A fatwa pronounces both the Pfizer and AstraZeneca vaccines as halal for Muslims.
Ibrahim Dadoun, director of public relations at the Australian National Imams Council, says while the government had been working with the council, “we issued a verdict without any directives from the Department of Health or from the government in general.”
“We do work closely with the government, but our work to address these issues has been done independently of the government.”
The Jewish Community Council of Victoria in collaboration with The Holocaust Museum is presenting a specially produced webinar to commemorate Yom HaShoah online, 7 April 2021 at 7:30pm.
(Religion News Service) — Despite the naysayers who opposed the pope’s visit, Pope Francis’ pilgrimage to Iraq (March 5-8) went beyond expectations in achieving the three goals of his trip: showing pastoral solidarity with his suffering Christian flock, calling for peace and reconciliation for the Iraqi people and establishing improved relations between Christians and Muslims.
Initiatives of Change Australia invite you to join with them in their event, Our Uluru Response – ‘Walking Together to support the Uluru Statement from the Heart.’ A special forum with guest speaker Thomas Mayor.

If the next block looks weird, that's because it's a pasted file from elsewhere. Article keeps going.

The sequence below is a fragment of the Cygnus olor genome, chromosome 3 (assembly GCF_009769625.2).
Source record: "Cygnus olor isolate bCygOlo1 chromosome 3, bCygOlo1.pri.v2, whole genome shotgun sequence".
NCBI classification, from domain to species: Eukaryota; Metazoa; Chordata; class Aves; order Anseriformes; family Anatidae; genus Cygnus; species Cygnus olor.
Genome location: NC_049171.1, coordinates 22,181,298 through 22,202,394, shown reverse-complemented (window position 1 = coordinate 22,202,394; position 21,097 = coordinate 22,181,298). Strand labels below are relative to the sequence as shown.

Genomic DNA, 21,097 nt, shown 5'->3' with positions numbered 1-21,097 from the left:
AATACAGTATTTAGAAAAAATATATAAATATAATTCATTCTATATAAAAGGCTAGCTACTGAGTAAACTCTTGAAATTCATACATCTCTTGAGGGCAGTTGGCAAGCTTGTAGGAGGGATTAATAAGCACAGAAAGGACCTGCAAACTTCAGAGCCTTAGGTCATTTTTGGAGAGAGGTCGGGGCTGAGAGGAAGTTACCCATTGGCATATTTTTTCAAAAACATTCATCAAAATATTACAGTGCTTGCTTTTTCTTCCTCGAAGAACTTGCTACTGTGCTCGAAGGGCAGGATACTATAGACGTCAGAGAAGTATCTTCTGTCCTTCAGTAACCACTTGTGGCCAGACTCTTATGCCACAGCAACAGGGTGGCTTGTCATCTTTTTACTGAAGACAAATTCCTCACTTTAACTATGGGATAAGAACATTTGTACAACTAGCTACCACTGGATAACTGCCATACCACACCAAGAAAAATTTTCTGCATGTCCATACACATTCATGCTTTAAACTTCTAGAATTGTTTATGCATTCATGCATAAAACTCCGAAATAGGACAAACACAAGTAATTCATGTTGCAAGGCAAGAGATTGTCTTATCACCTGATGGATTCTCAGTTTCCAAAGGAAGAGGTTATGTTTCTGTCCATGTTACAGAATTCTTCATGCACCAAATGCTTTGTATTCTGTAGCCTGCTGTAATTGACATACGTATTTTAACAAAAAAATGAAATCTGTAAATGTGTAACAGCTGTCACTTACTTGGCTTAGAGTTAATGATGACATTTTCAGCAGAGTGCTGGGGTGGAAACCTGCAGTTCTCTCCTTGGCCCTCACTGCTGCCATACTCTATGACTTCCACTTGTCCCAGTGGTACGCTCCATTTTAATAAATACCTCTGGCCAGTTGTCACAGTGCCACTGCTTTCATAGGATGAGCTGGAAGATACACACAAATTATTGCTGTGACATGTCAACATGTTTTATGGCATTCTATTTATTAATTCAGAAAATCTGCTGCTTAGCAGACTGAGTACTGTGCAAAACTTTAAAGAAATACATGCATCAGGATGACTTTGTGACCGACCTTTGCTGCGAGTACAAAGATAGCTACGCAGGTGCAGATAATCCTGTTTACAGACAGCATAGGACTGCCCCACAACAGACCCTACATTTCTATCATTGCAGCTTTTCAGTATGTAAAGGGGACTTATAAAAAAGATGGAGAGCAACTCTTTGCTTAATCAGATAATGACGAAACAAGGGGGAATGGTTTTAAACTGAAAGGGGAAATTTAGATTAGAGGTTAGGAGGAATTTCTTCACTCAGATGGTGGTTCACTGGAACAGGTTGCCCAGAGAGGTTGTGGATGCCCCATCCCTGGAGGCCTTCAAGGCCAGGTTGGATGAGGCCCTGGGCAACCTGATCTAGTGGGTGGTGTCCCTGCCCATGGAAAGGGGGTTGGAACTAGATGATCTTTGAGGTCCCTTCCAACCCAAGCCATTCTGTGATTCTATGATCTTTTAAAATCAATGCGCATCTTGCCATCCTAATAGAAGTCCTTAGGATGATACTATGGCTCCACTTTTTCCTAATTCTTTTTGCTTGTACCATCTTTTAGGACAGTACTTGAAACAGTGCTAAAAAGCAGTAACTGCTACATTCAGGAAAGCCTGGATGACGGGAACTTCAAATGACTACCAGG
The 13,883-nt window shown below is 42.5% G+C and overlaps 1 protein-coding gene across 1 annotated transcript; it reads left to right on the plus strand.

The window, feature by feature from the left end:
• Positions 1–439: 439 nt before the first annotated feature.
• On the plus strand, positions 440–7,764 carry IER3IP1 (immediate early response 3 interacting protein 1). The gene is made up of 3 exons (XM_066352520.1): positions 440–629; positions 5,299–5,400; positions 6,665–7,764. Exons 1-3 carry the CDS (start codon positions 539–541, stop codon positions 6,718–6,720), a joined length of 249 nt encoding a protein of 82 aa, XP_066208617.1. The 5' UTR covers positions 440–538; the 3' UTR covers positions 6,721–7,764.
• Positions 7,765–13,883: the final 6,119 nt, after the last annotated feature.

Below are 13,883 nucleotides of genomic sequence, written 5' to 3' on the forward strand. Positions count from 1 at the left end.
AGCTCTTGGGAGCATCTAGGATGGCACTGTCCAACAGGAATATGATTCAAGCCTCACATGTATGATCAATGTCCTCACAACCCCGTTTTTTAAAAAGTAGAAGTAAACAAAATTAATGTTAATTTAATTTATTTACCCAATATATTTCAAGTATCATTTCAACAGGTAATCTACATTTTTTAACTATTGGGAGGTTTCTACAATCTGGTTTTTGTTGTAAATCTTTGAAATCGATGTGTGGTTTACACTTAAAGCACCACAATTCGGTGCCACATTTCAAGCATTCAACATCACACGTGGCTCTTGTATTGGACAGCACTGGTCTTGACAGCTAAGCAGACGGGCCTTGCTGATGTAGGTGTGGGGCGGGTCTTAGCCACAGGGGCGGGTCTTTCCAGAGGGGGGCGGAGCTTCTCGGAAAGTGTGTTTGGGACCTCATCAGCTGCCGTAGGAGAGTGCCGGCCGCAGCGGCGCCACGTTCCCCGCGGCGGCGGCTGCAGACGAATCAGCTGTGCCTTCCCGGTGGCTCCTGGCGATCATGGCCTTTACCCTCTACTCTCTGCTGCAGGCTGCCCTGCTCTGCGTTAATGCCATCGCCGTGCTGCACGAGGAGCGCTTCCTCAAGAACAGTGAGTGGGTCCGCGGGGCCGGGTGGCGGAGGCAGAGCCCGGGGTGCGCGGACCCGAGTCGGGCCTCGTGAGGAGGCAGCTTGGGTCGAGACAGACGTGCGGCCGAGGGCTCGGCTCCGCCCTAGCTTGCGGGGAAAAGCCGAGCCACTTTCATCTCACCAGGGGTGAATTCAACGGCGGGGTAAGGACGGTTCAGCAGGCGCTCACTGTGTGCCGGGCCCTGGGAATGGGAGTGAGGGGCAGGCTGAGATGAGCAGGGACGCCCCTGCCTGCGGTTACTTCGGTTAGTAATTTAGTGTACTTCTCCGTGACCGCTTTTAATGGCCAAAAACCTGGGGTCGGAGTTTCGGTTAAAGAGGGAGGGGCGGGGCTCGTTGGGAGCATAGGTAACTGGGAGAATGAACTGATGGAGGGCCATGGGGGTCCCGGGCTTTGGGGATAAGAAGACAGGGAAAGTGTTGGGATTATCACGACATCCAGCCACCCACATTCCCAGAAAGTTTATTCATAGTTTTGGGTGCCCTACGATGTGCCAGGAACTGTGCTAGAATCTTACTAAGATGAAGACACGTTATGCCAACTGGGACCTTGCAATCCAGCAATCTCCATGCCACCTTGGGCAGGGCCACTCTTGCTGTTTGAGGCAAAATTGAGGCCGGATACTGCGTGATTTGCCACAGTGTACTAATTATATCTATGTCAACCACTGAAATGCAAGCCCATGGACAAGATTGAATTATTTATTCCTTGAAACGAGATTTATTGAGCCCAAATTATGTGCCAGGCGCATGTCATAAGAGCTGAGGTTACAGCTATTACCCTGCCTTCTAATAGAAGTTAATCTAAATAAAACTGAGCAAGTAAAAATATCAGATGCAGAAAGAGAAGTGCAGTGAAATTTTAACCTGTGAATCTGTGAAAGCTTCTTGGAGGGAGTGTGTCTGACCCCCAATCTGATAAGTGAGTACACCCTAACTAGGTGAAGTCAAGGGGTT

On March 11, all over the world – and in many places in Australia – people took action to proclaim our Earth is a Sacred Earth, and we must care for the Earth – as people of faith. If we fail to care for the Earth, then we fail ourselves, our community, our society, our nation, our Earth. To be people of faith in Ausrtralia is to be multifaith, and multifaith Australia cares for our Earth and proclaims: This is a Sacred Earth.
You are invited to Interfaith Matters at Hope’s Cafe (cnr Norwood Pde and Portrush Road) on 24 March 5.45 for 6 pm – 8 / 8.30. The theme is the art of abandoning/letting go; something central to many religions and spiritual practices.
The World Council of Churches (WCC) and Religions for Peace speak out against gender-based violence and commit to widen religious participation in the Thursdays in Black campaign.
The World Council of Churches (WCC) and Religions for Peace are speaking out against gender-based violence and committing to widen religious participation in the Thursdays in Black campaign.
People of all faiths are speaking with one voice in Australia and joining in the International Day of Climate Justice with Greenfaith International. At 11:00 am in every state, people of faith will join in ringing of bells for the climate, prayer, meditation and peaceful messaging. This activity involves Christians, Buddhists, Muslims, Quakers and many other people of faith.
There is no free media in Myanmar. As Australia is a member of Religions for Peace Asia, we reproduce an International Appeal to de-escalate violence on the streets of Myanmar. Human life – and Human Rights must be honoured and respected in Myanmar for a return to a peaceful nation.